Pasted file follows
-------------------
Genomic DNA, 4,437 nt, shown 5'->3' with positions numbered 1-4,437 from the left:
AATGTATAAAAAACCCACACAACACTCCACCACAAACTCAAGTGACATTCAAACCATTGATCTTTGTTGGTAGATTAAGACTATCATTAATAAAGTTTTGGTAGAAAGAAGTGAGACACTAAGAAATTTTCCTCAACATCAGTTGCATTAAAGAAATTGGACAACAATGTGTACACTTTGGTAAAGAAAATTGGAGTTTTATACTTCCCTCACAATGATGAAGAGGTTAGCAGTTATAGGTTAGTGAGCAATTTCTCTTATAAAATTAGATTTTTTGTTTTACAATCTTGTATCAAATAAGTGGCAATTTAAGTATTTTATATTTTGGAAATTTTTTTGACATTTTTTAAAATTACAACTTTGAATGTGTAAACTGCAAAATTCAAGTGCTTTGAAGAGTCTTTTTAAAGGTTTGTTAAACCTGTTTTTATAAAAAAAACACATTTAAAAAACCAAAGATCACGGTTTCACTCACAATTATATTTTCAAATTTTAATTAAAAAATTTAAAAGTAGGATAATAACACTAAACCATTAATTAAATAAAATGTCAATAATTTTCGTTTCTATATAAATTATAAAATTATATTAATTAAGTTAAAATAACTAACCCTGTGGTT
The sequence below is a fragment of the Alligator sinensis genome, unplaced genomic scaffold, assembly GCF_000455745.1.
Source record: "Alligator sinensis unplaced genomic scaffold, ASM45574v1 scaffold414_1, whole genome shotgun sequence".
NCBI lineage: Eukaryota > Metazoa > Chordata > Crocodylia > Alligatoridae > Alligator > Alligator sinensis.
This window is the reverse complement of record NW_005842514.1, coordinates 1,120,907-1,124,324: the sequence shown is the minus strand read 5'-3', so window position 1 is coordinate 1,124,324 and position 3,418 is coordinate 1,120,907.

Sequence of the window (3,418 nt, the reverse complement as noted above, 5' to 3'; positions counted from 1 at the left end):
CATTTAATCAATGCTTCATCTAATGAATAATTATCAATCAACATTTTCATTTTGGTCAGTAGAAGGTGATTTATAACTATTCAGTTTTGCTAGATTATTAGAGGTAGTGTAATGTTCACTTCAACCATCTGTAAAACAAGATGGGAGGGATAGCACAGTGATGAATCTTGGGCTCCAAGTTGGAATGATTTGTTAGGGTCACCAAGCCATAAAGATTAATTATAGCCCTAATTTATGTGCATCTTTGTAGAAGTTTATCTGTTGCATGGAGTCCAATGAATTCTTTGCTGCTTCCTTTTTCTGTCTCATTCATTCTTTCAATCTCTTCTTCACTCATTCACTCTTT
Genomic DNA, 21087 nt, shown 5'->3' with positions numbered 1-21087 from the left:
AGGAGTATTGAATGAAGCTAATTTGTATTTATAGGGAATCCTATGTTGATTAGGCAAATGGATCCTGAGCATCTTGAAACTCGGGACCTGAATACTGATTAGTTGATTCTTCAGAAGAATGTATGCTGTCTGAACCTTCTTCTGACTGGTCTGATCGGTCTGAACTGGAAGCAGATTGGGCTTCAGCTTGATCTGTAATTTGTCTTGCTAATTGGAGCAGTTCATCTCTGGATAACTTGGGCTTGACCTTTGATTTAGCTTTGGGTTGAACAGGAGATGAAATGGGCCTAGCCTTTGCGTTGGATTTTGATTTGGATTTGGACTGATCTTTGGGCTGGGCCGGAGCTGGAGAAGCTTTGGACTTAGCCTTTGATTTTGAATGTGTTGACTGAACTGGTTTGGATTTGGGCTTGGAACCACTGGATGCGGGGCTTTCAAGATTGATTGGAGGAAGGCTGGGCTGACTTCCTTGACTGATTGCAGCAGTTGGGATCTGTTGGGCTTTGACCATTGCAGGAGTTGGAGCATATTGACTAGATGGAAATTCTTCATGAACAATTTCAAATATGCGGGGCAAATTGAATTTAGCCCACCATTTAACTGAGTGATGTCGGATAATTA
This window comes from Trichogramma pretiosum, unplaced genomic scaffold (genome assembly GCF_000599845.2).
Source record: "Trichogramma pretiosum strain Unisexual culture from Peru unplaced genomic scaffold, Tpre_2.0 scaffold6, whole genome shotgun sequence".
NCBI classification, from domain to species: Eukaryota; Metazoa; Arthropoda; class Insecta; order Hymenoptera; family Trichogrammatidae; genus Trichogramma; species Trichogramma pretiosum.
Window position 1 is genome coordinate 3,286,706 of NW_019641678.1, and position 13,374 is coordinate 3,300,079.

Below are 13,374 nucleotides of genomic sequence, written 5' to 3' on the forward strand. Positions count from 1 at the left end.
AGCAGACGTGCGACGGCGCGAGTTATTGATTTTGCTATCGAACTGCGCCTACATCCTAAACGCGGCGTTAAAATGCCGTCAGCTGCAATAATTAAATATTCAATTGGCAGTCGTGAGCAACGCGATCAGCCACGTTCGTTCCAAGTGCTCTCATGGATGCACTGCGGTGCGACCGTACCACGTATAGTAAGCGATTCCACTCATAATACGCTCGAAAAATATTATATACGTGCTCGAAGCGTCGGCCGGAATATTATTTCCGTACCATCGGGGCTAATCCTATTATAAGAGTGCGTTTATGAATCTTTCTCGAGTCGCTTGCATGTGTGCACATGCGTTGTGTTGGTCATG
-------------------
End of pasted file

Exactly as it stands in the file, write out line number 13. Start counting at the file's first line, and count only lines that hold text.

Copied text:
NCBI classification, from domain to species: Eukaryota; Metazoa; Arthropoda; class Insecta; order Hymenoptera; family Trichogrammatidae; genus Trichogramma; species Trichogramma pretiosum.